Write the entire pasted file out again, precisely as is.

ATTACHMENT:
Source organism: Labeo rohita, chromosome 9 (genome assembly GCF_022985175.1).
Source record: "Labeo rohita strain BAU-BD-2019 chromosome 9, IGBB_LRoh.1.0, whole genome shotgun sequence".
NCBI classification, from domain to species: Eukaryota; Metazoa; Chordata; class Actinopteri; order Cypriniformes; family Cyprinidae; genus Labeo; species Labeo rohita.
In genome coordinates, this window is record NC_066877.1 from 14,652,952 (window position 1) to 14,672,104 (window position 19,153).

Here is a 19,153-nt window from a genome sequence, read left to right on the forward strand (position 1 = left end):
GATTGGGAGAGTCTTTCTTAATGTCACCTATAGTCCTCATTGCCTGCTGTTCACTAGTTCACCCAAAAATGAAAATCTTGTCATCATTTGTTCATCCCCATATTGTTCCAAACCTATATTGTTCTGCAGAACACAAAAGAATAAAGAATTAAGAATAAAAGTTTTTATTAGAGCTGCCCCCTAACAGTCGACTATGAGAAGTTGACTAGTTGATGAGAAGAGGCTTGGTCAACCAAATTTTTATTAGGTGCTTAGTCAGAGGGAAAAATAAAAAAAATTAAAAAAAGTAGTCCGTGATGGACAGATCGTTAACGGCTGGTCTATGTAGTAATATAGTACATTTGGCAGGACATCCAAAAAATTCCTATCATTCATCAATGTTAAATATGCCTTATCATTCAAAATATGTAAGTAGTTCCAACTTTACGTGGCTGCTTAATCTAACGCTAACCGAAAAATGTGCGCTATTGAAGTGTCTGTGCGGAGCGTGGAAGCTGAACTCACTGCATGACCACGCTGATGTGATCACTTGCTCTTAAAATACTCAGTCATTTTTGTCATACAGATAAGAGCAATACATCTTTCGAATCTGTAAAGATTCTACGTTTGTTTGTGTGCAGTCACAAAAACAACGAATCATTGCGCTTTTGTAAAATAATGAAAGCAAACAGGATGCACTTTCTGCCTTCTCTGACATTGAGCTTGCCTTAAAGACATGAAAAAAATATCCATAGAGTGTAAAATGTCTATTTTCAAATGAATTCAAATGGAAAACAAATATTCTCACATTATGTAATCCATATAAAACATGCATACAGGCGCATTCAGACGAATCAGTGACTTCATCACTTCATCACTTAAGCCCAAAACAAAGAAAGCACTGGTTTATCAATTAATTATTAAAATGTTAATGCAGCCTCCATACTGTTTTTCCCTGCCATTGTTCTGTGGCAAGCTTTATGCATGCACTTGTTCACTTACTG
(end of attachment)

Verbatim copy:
Source organism: Labeo rohita, chromosome 9 (genome assembly GCF_022985175.1).
Source record: "Labeo rohita strain BAU-BD-2019 chromosome 9, IGBB_LRoh.1.0, whole genome shotgun sequence".
NCBI classification, from domain to species: Eukaryota; Metazoa; Chordata; class Actinopteri; order Cypriniformes; family Cyprinidae; genus Labeo; species Labeo rohita.
In genome coordinates, this window is record NC_066877.1 from 14,652,952 (window position 1) to 14,672,104 (window position 19,153).

Here is a 19,153-nt window from a genome sequence, read left to right on the forward strand (position 1 = left end):
GATTGGGAGAGTCTTTCTTAATGTCACCTATAGTCCTCATTGCCTGCTGTTCACTAGTTCACCCAAAAATGAAAATCTTGTCATCATTTGTTCATCCCCATATTGTTCCAAACCTATATTGTTCTGCAGAACACAAAAGAATAAAGAATTAAGAATAAAAGTTTTTATTAGAGCTGCCCCCTAACAGTCGACTATGAGAAGTTGACTAGTTGATGAGAAGAGGCTTGGTCAACCAAATTTTTATTAGGTGCTTAGTCAGAGGGAAAAATAAAAAAAATTAAAAAAAGTAGTCCGTGATGGACAGATCGTTAACGGCTGGTCTATGTAGTAATATAGTACATTTGGCAGGACATCCAAAAAATTCCTATCATTCATCAATGTTAAATATGCCTTATCATTCAAAATATGTAAGTAGTTCCAACTTTACGTGGCTGCTTAATCTAACGCTAACCGAAAAATGTGCGCTATTGAAGTGTCTGTGCGGAGCGTGGAAGCTGAACTCACTGCATGACCACGCTGATGTGATCACTTGCTCTTAAAATACTCAGTCATTTTTGTCATACAGATAAGAGCAATACATCTTTCGAATCTGTAAAGATTCTACGTTTGTTTGTGTGCAGTCACAAAAACAACGAATCATTGCGCTTTTGTAAAATAATGAAAGCAAACAGGATGCACTTTCTGCCTTCTCTGACATTGAGCTTGCCTTAAAGACATGAAAAAAATATCCATAGAGTGTAAAATGTCTATTTTCAAATGAATTCAAATGGAAAACAAATATTCTCACATTATGTAATCCATATAAAACATGCATACAGGCGCATTCAGACGAATCAGTGACTTCATCACTTCATCACTTAAGCCCAAAACAAAGAAAGCACTGGTTTATCAATTAATTATTAAAATGTTAATGCAGCCTCCATACTGTTTTTCCCTGCCATTGTTCTGTGGCAAGCTTTATGCATGCACTTGTTCACTTACTG